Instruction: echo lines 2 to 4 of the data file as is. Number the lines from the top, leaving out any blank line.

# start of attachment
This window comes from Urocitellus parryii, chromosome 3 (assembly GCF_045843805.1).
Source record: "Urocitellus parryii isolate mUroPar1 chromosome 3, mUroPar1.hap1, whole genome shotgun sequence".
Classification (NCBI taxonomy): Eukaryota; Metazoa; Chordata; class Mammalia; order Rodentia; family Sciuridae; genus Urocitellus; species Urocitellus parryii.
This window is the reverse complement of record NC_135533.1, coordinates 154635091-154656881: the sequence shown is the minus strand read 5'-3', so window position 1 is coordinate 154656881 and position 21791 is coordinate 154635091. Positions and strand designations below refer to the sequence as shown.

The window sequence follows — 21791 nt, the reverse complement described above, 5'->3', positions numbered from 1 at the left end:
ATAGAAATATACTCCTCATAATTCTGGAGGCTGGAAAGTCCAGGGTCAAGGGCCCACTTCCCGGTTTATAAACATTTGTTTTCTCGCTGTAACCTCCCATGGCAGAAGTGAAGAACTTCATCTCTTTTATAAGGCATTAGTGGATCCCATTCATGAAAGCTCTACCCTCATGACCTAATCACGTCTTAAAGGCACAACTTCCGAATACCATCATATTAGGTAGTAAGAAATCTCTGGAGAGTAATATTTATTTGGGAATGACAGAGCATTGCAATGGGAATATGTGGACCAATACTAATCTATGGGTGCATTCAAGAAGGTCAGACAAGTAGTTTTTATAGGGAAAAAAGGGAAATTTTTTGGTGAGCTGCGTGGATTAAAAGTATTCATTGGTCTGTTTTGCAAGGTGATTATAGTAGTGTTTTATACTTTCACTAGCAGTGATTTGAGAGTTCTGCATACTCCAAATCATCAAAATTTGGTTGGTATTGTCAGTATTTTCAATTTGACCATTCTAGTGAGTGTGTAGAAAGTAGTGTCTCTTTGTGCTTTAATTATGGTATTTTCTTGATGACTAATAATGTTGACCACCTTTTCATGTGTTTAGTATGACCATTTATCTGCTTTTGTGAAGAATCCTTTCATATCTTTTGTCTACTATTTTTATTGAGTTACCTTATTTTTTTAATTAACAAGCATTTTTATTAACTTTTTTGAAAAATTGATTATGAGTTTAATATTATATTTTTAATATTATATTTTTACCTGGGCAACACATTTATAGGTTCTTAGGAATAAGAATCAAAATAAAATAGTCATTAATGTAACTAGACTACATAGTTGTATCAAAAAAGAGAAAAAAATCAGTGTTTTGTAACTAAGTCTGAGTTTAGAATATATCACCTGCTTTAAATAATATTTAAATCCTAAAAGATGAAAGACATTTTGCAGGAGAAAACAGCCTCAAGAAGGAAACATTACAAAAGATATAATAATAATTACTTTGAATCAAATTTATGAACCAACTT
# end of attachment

Source record: "Urocitellus parryii isolate mUroPar1 chromosome 3, mUroPar1.hap1, whole genome shotgun sequence".
Classification (NCBI taxonomy): Eukaryota; Metazoa; Chordata; class Mammalia; order Rodentia; family Sciuridae; genus Urocitellus; species Urocitellus parryii.
This window is the reverse complement of record NC_135533.1, coordinates 154635091-154656881: the sequence shown is the minus strand read 5'-3', so window position 1 is coordinate 154656881 and position 21791 is coordinate 154635091. Positions and strand designations below refer to the sequence as shown.